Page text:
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Aesop's Fables, translated by Laura Gibbs (2002)

Perry 231 (Chambry 356 *)

A flea once jumped up onto a man's foot and sat there. The man called upon Heracles to aid him in his struggle. When the flea finally jumped off, the man groaned and said, 'O Heracles, if you refused to help me to defeat this flea, how will you exert yourself on my behalf against more powerful enemies?'
The story shows that we should not call upon the gods in trivial affairs but only in dire necessity.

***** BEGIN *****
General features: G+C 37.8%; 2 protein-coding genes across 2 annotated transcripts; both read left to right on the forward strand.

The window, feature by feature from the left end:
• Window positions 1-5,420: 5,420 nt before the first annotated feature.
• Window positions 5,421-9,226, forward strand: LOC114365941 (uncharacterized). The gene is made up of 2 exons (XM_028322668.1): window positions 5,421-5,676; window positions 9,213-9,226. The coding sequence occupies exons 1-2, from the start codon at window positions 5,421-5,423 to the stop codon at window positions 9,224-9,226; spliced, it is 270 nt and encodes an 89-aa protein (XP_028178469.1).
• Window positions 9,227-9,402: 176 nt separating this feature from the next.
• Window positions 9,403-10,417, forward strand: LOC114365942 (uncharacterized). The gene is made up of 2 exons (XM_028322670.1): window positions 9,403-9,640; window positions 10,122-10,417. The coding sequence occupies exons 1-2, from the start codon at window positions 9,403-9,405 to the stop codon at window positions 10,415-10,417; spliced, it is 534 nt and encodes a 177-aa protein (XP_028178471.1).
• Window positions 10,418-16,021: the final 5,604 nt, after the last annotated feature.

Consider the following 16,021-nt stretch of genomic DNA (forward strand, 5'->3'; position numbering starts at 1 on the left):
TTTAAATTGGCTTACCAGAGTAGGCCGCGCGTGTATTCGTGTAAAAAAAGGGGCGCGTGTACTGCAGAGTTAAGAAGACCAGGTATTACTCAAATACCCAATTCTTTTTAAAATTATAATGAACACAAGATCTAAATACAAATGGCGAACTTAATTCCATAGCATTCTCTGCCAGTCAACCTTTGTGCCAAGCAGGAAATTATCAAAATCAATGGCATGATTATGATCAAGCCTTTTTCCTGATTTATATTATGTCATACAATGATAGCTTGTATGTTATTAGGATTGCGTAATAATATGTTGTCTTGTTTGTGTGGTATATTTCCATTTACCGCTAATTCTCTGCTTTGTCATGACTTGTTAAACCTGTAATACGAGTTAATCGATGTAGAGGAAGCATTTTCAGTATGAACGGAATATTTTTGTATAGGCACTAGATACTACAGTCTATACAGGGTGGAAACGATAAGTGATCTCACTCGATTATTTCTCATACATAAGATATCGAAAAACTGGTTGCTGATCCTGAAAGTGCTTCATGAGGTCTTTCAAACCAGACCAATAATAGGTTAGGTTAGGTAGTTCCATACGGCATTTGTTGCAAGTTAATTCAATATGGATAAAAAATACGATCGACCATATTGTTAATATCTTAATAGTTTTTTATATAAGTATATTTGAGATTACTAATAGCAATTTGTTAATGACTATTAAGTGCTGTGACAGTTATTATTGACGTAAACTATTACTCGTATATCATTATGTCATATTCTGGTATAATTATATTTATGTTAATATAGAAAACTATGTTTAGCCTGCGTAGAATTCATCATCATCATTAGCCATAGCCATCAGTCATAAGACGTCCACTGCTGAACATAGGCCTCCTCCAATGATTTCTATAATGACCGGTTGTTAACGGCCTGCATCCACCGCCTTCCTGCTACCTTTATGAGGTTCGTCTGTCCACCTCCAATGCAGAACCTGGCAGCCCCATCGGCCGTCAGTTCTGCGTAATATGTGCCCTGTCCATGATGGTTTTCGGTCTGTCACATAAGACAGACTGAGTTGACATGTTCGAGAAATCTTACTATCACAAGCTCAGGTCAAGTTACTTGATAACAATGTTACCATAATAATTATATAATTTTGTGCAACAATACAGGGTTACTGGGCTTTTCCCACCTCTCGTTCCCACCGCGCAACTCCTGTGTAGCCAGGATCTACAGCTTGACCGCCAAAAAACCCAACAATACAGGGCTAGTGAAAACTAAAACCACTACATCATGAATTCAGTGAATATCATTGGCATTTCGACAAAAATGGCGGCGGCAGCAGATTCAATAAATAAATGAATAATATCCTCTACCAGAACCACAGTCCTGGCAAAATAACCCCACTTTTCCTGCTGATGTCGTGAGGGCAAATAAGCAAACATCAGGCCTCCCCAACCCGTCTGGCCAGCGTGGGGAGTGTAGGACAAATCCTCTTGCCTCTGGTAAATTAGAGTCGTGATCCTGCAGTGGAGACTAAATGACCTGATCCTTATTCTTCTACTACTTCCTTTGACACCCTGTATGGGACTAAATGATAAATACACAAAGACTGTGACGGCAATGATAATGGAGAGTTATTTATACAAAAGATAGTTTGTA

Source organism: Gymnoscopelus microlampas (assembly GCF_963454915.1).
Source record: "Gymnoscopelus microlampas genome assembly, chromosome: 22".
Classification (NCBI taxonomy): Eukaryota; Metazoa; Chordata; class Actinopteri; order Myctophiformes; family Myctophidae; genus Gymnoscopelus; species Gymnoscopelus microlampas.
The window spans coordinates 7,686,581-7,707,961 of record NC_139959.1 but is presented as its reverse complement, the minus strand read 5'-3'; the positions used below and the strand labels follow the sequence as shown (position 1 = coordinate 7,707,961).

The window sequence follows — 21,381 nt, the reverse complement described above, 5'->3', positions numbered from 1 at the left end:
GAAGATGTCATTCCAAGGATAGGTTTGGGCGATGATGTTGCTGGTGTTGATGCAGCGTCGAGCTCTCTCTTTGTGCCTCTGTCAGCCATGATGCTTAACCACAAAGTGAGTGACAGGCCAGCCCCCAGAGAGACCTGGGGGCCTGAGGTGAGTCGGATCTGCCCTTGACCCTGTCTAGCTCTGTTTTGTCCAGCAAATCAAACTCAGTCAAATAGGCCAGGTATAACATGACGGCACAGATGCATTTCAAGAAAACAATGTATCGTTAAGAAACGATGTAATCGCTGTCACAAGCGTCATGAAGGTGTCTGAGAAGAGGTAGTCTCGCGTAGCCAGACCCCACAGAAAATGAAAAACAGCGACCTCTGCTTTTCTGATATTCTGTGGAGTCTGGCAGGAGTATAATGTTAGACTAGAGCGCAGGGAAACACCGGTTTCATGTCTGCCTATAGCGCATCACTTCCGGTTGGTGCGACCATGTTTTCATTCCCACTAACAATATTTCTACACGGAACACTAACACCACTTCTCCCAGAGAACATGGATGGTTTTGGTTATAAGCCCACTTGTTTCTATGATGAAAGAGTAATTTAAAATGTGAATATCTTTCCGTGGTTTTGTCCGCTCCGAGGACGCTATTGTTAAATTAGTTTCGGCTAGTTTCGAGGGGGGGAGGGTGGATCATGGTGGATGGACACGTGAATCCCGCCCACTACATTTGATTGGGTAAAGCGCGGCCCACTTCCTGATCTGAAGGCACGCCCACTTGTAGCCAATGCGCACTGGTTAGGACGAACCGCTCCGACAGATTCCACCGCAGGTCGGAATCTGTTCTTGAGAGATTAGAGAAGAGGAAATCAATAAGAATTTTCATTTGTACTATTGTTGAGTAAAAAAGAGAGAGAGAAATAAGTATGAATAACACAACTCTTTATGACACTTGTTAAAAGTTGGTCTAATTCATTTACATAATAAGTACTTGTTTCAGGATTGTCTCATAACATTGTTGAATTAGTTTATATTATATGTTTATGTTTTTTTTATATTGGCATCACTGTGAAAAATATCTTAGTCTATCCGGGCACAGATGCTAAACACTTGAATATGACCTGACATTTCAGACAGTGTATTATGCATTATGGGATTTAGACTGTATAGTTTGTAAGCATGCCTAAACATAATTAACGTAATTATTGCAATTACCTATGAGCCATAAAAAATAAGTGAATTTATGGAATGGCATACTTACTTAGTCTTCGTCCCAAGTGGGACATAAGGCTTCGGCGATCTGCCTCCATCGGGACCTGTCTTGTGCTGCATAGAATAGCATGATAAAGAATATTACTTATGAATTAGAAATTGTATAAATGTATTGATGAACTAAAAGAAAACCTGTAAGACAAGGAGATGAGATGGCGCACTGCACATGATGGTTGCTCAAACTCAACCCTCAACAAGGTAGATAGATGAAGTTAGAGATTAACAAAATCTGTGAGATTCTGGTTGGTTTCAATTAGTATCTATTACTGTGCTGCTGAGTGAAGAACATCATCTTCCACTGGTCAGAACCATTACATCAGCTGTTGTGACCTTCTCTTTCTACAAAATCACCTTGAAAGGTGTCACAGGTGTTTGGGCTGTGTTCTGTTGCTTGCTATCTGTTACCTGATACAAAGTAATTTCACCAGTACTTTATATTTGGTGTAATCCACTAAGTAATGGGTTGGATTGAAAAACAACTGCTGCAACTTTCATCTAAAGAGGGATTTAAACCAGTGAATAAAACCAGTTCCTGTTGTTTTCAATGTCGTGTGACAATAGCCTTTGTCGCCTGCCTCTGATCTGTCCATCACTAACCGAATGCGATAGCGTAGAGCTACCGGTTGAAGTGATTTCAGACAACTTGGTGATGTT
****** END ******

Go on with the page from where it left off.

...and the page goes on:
Note: This motif was proverbial: 'calling on the gods because of the bite of a flea' (see Erasmus, Adages 3.4.4). In other versions of this story (included in Chambry's first edition of the Greek fables), the man is said to be an athlete who expects Heracles to help him defeat his competitors.

Source: Aesop's Fables. A new translation by Laura Gibbs. Oxford University Press (World's Classics): Oxford, 2002.
NOTE: New cover, with new ISBN, published in 2008; contents of book unchanged.